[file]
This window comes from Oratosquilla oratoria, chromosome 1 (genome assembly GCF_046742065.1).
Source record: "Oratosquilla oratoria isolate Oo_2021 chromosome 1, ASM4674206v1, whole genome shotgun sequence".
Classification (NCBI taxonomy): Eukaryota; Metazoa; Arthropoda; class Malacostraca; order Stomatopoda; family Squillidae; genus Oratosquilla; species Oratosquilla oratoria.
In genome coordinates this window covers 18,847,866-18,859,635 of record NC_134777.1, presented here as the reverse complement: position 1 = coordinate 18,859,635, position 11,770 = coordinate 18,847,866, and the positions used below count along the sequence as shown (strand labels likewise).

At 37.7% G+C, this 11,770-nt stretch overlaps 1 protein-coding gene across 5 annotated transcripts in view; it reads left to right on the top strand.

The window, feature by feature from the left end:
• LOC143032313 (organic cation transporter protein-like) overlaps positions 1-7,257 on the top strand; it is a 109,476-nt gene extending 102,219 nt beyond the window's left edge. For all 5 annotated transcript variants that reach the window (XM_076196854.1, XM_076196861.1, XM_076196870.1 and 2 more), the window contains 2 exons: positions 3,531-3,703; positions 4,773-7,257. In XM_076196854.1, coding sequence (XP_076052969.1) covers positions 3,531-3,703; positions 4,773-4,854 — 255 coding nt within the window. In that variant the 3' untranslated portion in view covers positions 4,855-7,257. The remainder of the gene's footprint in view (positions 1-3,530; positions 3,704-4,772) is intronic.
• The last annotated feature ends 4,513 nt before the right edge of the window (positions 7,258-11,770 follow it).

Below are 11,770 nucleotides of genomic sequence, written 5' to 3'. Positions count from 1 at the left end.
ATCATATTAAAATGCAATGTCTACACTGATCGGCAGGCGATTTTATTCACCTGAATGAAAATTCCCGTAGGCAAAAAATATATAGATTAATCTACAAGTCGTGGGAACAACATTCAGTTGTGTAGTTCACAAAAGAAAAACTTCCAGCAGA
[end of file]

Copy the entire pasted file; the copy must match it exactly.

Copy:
This window comes from Oratosquilla oratoria, chromosome 1 (genome assembly GCF_046742065.1).
Source record: "Oratosquilla oratoria isolate Oo_2021 chromosome 1, ASM4674206v1, whole genome shotgun sequence".
Classification (NCBI taxonomy): Eukaryota; Metazoa; Arthropoda; class Malacostraca; order Stomatopoda; family Squillidae; genus Oratosquilla; species Oratosquilla oratoria.
In genome coordinates this window covers 18,847,866-18,859,635 of record NC_134777.1, presented here as the reverse complement: position 1 = coordinate 18,859,635, position 11,770 = coordinate 18,847,866, and the positions used below count along the sequence as shown (strand labels likewise).

At 37.7% G+C, this 11,770-nt stretch overlaps 1 protein-coding gene across 5 annotated transcripts in view; it reads left to right on the top strand.

The window, feature by feature from the left end:
• LOC143032313 (organic cation transporter protein-like) overlaps positions 1-7,257 on the top strand; it is a 109,476-nt gene extending 102,219 nt beyond the window's left edge. For all 5 annotated transcript variants that reach the window (XM_076196854.1, XM_076196861.1, XM_076196870.1 and 2 more), the window contains 2 exons: positions 3,531-3,703; positions 4,773-7,257. In XM_076196854.1, coding sequence (XP_076052969.1) covers positions 3,531-3,703; positions 4,773-4,854 — 255 coding nt within the window. In that variant the 3' untranslated portion in view covers positions 4,855-7,257. The remainder of the gene's footprint in view (positions 1-3,530; positions 3,704-4,772) is intronic.
• The last annotated feature ends 4,513 nt before the right edge of the window (positions 7,258-11,770 follow it).

Below are 11,770 nucleotides of genomic sequence, written 5' to 3'. Positions count from 1 at the left end.
ATCATATTAAAATGCAATGTCTACACTGATCGGCAGGCGATTTTATTCACCTGAATGAAAATTCCCGTAGGCAAAAAATATATAGATTAATCTACAAGTCGTGGGAACAACATTCAGTTGTGTAGTTCACAAAAGAAAAACTTCCAGCAGA